Karl Marx and Friedrich Engels believed that there has been a long historical struggle between the working class of "wage laborers" (the proletariat) and the ruling class who control capital (the bourgeoisie). In other words, most of us are working for someone for money and the people paying us control how much compensation we receive for our labor. This "callous cash payment" has "converted the physician, the lawyer, the priest, the poet, the man of science, into its paid wage laborers".

What is wrong with being a wage laborer? One problem is that the wage laborer is not fairly compensated. For example, in an 8-hour work day we pay for ourselves in only 5 hours and the rest of the wage-labor we generate goes to the bourgeoisie. Worse yet, many wage laborers only earn enough money to survive and reproduce, but never enough to elevate themselves out of their position. This just perpetuates the cycle of dependency on the bourgeoisie. If a laborer tries to ask for more money the bourgeoisie will find cheaper labor elsewhere, since wage earners are just a "commodity".

The proletariat "is set upon by the other portions of the bourgeoisie - the landlord, the shopkeeper, the pawnbroker" (think “Cash Now” or “Check & Go” money-lending stores today). The bourgeoisie do train and educate the proletariat, but only to help the bourgeoisie compete with other bourgeoisie, foreign and domestic. However, the Manifesto suggests that the preliterate should be using this knowledge against the bourgeoisie who keep them suppressed.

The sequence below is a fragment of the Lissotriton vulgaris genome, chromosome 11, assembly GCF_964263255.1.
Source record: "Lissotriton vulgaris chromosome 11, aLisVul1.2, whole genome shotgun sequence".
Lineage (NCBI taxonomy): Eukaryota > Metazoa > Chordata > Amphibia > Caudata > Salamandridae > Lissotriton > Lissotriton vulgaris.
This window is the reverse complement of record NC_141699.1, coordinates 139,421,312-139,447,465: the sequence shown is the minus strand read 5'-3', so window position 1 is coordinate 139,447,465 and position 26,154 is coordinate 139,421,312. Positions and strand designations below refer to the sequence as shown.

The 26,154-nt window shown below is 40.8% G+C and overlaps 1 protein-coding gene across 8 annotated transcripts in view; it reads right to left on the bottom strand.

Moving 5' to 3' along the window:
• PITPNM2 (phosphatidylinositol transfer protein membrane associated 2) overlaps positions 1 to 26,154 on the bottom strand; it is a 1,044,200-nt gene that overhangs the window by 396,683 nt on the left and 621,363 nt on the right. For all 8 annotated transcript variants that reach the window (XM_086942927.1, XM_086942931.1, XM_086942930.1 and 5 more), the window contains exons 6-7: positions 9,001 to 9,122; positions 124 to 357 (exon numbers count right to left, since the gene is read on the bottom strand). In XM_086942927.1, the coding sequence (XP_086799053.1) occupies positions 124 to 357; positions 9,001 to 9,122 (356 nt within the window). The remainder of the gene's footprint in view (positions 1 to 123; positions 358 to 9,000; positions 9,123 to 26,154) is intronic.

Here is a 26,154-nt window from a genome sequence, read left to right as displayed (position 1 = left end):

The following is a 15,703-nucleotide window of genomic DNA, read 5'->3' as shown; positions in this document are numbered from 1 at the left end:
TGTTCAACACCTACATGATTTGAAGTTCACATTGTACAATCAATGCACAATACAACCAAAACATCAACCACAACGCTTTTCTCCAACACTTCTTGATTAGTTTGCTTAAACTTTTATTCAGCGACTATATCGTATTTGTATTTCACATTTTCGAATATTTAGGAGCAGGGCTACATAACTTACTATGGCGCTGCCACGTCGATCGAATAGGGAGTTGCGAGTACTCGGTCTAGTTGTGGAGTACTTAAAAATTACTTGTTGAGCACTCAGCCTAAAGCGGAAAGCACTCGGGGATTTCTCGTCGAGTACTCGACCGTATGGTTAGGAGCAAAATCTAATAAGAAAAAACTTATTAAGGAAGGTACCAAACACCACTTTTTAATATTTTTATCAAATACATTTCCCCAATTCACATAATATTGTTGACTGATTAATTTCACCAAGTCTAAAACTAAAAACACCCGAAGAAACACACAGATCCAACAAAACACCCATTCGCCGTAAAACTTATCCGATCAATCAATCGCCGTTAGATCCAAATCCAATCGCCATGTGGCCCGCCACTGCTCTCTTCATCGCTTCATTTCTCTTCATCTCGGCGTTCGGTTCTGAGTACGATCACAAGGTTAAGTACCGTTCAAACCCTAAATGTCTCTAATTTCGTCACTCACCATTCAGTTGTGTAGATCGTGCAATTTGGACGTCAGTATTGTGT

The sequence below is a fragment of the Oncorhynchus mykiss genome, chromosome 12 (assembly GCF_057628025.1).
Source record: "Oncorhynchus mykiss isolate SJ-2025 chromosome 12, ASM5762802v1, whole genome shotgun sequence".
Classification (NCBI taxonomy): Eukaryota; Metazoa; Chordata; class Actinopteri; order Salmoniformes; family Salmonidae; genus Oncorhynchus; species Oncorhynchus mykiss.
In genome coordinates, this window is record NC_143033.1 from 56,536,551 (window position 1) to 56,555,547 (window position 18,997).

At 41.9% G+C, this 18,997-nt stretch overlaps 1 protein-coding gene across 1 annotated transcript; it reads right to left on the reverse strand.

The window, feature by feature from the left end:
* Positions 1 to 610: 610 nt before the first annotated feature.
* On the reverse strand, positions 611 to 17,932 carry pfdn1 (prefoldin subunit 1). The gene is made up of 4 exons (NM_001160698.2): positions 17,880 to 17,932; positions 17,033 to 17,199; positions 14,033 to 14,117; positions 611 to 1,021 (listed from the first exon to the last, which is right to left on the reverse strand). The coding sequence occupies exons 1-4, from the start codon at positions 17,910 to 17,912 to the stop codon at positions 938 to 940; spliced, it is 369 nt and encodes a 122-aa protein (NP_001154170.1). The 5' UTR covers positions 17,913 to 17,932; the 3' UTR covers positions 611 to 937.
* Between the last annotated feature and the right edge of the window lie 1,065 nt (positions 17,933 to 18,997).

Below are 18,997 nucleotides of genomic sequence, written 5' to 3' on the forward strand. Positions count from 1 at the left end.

How are communists different those other working parties? They support all national struggles and they represent the movement as a whole. This is in contrast with nationalist worker parties. The Communists want all workers to unite.

Wednesday, August 11, 2010

Karl Marx

Karl Marx (1818-1883) was a radical political figure who advocated the abolition of private property and the overthrow of the ruling elite. Marx called his idea of goverment Communism, as as we know today it had a profound influence on the events of the following century. Born in Germany, Marx was not a stellar university student although he had a keen interest in philosophy. During his early life he developed a great sympathy for the alienation of the working classes of Europe which was occurring during the Industrial Revolution.

Marx wrote many publications supporting his beliefs, but the two most well-known are The Communist Manifesto (1848), which outlined his thoughts and called for a worker's revolution, and Das Kapital (1867) which explains the deficits in the capital mode of production which lead to class struggle.